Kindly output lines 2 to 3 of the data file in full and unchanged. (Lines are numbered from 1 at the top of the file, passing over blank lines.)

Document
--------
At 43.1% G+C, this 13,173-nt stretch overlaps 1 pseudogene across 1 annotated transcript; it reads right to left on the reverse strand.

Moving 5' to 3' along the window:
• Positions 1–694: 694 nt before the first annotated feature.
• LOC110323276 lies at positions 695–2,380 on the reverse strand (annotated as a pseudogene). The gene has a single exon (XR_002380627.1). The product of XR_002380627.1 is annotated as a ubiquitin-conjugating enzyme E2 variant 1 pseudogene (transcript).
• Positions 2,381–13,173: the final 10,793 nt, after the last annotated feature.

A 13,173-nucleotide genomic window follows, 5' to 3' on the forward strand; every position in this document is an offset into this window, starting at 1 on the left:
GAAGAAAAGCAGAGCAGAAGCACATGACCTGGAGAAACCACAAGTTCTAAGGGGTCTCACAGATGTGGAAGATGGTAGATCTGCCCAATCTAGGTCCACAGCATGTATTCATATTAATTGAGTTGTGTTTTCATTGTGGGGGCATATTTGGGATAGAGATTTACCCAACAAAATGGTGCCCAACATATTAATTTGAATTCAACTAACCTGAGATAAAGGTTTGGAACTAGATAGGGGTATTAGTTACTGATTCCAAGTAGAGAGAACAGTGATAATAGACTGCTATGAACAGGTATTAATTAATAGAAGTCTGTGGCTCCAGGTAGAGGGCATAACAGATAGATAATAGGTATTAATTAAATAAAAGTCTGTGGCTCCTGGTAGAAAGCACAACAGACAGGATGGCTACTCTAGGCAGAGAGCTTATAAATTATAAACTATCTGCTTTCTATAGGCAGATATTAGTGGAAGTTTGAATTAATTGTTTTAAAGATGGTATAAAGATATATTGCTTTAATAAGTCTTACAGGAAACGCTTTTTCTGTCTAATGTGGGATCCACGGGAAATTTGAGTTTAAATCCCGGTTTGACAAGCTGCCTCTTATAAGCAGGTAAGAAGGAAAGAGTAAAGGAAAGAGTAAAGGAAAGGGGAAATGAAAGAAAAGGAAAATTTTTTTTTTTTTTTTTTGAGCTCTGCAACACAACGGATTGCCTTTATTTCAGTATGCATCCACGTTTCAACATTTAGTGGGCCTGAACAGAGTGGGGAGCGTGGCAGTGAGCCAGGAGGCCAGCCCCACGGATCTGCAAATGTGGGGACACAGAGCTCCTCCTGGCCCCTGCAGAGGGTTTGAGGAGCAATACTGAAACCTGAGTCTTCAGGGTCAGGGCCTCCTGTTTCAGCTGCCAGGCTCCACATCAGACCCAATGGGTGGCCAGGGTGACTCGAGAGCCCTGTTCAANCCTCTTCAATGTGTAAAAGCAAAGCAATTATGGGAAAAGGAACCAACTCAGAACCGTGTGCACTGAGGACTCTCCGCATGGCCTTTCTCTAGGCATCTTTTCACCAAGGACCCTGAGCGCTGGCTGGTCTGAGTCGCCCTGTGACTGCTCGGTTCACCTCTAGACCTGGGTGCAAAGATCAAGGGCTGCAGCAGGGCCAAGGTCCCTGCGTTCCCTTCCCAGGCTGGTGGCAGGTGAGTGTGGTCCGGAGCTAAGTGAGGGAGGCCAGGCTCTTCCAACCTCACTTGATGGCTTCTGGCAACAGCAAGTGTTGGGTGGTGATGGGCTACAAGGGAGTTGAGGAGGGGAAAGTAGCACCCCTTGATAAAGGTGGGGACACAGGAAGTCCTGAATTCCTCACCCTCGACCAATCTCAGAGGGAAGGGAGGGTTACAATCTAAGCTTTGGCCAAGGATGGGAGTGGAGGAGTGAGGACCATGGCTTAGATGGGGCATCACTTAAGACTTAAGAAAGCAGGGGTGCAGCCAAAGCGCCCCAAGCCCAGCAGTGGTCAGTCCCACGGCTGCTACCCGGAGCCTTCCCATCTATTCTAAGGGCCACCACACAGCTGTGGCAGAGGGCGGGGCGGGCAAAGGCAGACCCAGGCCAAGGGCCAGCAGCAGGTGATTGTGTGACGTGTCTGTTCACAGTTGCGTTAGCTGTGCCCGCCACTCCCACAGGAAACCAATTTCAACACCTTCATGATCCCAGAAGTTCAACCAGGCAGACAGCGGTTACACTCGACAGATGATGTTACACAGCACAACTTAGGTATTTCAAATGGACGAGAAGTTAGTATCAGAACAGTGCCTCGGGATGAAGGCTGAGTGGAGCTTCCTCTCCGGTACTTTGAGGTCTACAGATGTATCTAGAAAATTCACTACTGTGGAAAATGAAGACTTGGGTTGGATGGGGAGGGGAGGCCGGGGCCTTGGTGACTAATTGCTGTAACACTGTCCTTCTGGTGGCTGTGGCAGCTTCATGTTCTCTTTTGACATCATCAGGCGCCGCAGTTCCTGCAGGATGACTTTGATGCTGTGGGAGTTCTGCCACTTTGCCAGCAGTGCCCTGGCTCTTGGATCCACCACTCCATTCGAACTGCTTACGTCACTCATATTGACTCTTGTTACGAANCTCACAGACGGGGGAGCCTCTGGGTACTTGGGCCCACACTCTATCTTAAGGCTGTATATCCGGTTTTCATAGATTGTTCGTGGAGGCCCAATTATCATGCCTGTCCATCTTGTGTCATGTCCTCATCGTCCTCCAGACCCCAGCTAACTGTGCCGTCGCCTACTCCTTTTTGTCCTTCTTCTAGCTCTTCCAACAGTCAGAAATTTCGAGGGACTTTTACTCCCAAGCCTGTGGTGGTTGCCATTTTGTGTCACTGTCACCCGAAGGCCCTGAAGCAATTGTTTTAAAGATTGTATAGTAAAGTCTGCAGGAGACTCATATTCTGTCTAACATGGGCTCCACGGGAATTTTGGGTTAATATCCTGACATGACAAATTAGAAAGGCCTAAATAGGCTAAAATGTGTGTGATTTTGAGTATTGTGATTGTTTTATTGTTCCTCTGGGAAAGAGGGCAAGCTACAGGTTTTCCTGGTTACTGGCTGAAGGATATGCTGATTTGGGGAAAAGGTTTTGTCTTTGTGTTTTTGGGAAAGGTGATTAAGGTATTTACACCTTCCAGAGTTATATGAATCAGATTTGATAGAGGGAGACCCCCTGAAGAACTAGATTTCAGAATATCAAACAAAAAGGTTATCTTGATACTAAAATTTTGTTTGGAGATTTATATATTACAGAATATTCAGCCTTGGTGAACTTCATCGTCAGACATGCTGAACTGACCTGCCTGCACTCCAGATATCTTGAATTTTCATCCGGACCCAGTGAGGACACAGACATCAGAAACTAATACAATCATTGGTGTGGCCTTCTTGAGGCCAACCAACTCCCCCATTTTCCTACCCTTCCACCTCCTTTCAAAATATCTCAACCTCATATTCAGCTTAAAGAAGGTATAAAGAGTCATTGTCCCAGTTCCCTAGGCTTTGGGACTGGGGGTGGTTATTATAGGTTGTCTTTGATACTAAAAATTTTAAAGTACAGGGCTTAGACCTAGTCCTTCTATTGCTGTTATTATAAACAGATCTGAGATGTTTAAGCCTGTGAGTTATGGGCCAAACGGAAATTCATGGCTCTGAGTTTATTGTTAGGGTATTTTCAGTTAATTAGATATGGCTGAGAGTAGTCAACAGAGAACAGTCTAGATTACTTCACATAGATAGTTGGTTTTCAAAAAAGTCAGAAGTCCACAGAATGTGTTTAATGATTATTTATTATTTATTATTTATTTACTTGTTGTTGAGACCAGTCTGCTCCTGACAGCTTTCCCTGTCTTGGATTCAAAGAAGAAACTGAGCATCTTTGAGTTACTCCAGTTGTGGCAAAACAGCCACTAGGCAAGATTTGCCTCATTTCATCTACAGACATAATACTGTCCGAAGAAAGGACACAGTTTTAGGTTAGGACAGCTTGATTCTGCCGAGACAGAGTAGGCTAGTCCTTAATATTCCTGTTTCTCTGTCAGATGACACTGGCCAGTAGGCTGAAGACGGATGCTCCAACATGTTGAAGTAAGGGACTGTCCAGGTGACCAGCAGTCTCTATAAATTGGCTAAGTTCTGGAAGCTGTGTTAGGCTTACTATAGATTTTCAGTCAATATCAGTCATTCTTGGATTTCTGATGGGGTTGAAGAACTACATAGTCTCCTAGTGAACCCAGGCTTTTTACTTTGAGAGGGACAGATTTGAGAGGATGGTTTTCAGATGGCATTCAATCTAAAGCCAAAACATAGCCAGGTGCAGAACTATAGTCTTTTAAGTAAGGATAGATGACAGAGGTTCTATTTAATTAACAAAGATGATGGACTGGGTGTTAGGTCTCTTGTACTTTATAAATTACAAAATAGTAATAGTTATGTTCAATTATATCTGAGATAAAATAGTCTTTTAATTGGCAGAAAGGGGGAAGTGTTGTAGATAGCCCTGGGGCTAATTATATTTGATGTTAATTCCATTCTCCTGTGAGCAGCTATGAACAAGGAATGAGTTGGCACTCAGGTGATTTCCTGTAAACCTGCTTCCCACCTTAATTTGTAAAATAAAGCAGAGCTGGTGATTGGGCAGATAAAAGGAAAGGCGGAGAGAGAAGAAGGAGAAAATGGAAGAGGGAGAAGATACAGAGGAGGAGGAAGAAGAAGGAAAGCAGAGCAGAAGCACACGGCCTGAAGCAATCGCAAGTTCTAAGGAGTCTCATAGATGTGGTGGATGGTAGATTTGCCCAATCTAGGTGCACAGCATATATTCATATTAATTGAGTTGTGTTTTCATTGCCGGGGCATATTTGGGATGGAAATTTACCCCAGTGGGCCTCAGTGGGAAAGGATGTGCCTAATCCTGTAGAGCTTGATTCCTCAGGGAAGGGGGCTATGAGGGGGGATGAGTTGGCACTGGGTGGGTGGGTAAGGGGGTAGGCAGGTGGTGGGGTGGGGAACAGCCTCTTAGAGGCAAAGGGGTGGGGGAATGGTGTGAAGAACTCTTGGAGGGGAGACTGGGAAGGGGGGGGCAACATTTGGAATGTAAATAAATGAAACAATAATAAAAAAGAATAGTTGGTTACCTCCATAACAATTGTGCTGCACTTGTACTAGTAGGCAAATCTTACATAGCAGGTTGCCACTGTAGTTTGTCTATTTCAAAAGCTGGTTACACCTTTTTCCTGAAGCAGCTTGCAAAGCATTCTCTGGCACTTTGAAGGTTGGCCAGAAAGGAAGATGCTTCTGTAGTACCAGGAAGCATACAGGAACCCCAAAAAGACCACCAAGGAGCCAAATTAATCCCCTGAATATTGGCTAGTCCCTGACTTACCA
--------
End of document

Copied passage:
Moving 5' to 3' along the window:
• Positions 1–694: 694 nt before the first annotated feature.